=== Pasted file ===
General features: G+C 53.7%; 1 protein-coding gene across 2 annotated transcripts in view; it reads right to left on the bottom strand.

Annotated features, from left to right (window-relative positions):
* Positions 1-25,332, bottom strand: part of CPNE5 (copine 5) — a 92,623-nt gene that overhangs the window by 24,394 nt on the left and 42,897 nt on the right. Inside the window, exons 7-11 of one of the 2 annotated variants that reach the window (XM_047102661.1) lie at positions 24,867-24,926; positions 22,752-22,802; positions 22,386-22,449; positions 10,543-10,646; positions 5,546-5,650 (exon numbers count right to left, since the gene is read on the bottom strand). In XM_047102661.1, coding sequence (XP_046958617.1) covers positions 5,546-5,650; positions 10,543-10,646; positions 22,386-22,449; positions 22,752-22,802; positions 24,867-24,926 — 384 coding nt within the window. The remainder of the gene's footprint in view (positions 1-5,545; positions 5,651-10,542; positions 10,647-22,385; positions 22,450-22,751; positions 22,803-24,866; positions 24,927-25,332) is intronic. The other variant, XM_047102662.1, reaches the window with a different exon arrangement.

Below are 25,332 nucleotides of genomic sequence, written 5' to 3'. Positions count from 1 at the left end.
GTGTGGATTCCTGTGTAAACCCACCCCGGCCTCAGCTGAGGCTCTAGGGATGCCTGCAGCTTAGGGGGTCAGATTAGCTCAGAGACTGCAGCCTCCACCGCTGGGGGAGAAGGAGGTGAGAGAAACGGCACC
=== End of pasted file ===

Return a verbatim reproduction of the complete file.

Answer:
General features: G+C 53.7%; 1 protein-coding gene across 2 annotated transcripts in view; it reads right to left on the bottom strand.

Annotated features, from left to right (window-relative positions):
* Positions 1-25,332, bottom strand: part of CPNE5 (copine 5) — a 92,623-nt gene that overhangs the window by 24,394 nt on the left and 42,897 nt on the right. Inside the window, exons 7-11 of one of the 2 annotated variants that reach the window (XM_047102661.1) lie at positions 24,867-24,926; positions 22,752-22,802; positions 22,386-22,449; positions 10,543-10,646; positions 5,546-5,650 (exon numbers count right to left, since the gene is read on the bottom strand). In XM_047102661.1, coding sequence (XP_046958617.1) covers positions 5,546-5,650; positions 10,543-10,646; positions 22,386-22,449; positions 22,752-22,802; positions 24,867-24,926 — 384 coding nt within the window. The remainder of the gene's footprint in view (positions 1-5,545; positions 5,651-10,542; positions 10,647-22,385; positions 22,450-22,751; positions 22,803-24,866; positions 24,927-25,332) is intronic. The other variant, XM_047102662.1, reaches the window with a different exon arrangement.

Below are 25,332 nucleotides of genomic sequence, written 5' to 3'. Positions count from 1 at the left end.
GTGTGGATTCCTGTGTAAACCCACCCCGGCCTCAGCTGAGGCTCTAGGGATGCCTGCAGCTTAGGGGGTCAGATTAGCTCAGAGACTGCAGCCTCCACCGCTGGGGGAGAAGGAGGTGAGAGAAACGGCACC